- Healthy culture. A software project is its invested maintainers, and they’re also responsible for maintaining the culture.
- Virtue abounds. Everyone on the team really really cares about doing a great job.
- Awesome documentation, and clear/sensible standards around same.
- Easy to test. Easier to test than not test.
- Easy to code. New developers can get code, run apps/services, change/commit code their first day on the job.
- Extant coding standards.
- Extant tool to lint code (ensure conformance to coding standards). Integrated with source control so you can spot lint errors before you commit.
- All tools work with any dev setup–they are not tied to any operating system nor IDE.
- Distributed, modern source control.
- Continuous integration. Every commit on every branch is automatically tested.
- Issue tracking.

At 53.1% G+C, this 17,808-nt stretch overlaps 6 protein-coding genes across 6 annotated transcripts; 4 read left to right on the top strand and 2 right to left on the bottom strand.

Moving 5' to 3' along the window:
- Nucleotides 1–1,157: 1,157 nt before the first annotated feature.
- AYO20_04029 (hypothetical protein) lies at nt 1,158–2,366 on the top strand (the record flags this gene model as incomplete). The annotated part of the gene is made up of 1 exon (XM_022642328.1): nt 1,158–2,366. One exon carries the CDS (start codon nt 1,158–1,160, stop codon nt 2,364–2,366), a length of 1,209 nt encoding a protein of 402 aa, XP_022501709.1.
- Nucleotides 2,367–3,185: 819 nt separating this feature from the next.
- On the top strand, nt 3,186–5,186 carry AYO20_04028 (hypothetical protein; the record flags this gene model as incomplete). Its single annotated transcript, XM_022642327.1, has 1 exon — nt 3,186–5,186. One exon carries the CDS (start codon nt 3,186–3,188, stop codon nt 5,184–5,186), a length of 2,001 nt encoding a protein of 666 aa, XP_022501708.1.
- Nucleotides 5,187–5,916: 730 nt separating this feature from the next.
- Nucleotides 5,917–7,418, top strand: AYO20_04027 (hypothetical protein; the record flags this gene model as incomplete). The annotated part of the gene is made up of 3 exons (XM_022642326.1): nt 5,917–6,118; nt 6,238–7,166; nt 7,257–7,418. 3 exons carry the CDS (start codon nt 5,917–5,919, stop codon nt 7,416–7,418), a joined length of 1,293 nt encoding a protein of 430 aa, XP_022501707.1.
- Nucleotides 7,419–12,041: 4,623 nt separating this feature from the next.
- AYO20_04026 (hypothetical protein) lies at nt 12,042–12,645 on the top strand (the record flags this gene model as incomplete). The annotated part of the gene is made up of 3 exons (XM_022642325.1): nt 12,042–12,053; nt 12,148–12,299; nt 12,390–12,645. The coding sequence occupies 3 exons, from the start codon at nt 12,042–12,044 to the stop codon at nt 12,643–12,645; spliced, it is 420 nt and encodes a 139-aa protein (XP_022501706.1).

- Integrated source control, continuous integration, and issue tracking.
- Well-crafted, useful automated tests.
These are my email etiquette rules. I’d love to hear your own email etiquette rules, too.
Please call me if I fail to follow any of these simple rules. Literally. Like, pick up the phone and call me. Or tell me in person.
- Always reply to a personal email written to you.
- If several questions are asked in an email, address them all.
- Do not allow the body of your email to be smaller than your signature.
- Care. For instance, use proper grammar, spelling, sentence structure and capitalization.
There are of course exceptions to the first rule, such as when the email is ending a conversation. It may help to consider not replying akin to ignoring someone trying to talk with you.